The Cancer Genetic Markers of Susceptibility genome-wide association study (GWAS) originally identified a single nucleotide polymorphism (SNP) rs11249433 at 1p11.2 associated with breast cancer risk. To fine-map this locus, we genotyped 92 SNPs in a 900kb region (120,505,799-121,481,132) flanking rs11249433 in 45,276 breast cancer cases and 48,998 controls of European, Asian and African ancestry from 50 studies in the Breast Cancer Association Consortium. Genotyping was done using iCOGS, a custom-built array. Due to the complicated nature of the region on chr1p11.2: 120,300,000-120,505,798, that lies near the centromere and contains seven duplicated genomic segments, we restricted analyses to 429 SNPs excluding the duplicated regions (42 genotyped and 387 imputed). Perallelic associations with breast cancer risk were estimated using logistic regression models adjusting for study and ancestry-specific principal components. The strongest association observed was with the original identified index SNP rs11249433 (minor allele frequency (MAF) 0.402; per-allele odds ratio (OR) = 1.10, 95% confidence interval (CI) 1.08-1.13, P = 1.49 x 10(-21)). The association for rs11249433 was limited to ER-positive breast cancers (test for heterogeneity P
  • Skog, Maria S; Nystedt, Johanna; Korhonen, Matti; Anderson, Heidi; Lehti, Timo A; Pajunen, Maria I; Finne, Jukka (BioMed Central, 2016)
    BACKGROUND: In order to develop novel clinical applications and to gain insights into possible therapeutic mechanisms, detailed molecular characterization of human bone marrow-derived mesenchymal stromal cells (hBM-MSCs) is needed. Neural cell adhesion molecule (NCAM, CD56) is a transmembrane glycoprotein modulating cell–cell and cell–matrix interactions. An additional post-translational modification of NCAM is the α2,8-linked polysialic acid (polySia). Because of its background, NCAM is often considered a marker of neural lineage commitment. Generally, hBM-MSCs are considered to be devoid of NCAM expression, but more rigorous characterization is needed. METHODS: We have studied NCAM and polySia expression in five hBM-MSC lines at mRNA and protein levels. Cell surface localization was confirmed by immunofluorescence staining and expression frequency in the donor-specific lines by flow cytometry. For the detection of poorly immunogenic polySia, a fluorochrome-tagged catalytically defective enzyme was employed. RESULTS: All five known NCAM isoforms are expressed in these cells at mRNA level and the three main isoforms are present at protein level. Both polysialyltransferases, generally responsible for NCAM polysialylation, are expressed at mRNA level, but only very few cells express polySia at the cell surface. CONCLUSIONS: Our results underline the need for a careful control of methods and conditions in the characterization of MSCs. This study shows that, against the generally held view, clinical-grade hBM-MSCs do express NCAM. In contrast, although both polysialyltransferase genes are transcribed in these cells, very few express polySia at the cell surface. NCAM and polySia represent new candidate molecules for influencing MSC interactions.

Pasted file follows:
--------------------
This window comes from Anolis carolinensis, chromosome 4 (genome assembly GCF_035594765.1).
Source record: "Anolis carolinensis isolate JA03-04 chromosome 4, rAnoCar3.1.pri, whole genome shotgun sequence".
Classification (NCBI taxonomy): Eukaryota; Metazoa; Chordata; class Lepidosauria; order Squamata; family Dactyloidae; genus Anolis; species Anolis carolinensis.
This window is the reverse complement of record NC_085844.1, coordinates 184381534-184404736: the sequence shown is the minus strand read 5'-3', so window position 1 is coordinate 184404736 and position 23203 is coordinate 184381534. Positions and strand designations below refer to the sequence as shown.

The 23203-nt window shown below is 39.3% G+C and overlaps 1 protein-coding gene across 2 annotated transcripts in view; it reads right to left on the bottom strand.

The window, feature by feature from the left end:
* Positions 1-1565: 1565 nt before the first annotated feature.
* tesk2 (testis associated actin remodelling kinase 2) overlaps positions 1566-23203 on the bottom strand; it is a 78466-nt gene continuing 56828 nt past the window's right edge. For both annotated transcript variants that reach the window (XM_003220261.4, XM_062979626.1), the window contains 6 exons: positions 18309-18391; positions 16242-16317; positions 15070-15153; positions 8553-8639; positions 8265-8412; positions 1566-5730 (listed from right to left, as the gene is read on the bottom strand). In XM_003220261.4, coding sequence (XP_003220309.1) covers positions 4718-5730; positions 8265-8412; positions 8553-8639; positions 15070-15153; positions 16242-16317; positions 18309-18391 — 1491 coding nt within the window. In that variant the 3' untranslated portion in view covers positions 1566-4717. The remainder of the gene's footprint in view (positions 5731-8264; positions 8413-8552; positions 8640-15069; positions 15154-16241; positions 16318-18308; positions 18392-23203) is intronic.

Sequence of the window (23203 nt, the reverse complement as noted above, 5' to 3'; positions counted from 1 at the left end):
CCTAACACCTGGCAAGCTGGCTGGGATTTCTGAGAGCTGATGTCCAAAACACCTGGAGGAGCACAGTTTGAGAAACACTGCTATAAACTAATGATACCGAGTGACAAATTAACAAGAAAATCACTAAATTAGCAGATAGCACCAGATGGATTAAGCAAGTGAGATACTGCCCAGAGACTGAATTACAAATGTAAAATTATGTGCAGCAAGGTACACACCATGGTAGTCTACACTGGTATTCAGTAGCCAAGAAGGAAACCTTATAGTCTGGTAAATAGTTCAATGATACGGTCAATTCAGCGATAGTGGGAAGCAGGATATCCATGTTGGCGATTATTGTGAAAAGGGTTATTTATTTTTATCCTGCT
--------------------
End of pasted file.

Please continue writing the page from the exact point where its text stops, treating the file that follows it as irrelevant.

• Jäppinen, Luke; Jalkanen, Tero; Sieber, Brigitte; Addad, Ahmed; Heinonen, Markku; Kukk, Edwin; Radevici, Ivan; Paturi, Petriina; Peurla, Markus; Shahbazi, Mohammad-Ali; Santos, Hélder A.; Boukherroub, Rabah; Santos, Hellen; Lastusaari, Mika; Salonen, Jarno (Springer, 2016)
    Zinc oxide (ZnO) nanorods were manufactured using the aqueous chemical growth (ACG) method, and the effect of thermal acetylene treatment on their morphology, chemical composition, and optical properties was investigated. Changes in the elemental content of the treated rods were found to be different than in previous reports, possibly due to the different defect concentrations in the samples, highlighting the importance of synthesis method selection for the process. Acetylene treatment resulted in a significant improvement of the ultraviolet photoluminescence of the rods. The greatest increase in emission intensity was recorded on ZnO rods treated at the temperature of 825 degrees C. The findings imply that the changes brought on by the treatment are limited to the surface of the ZnO rods.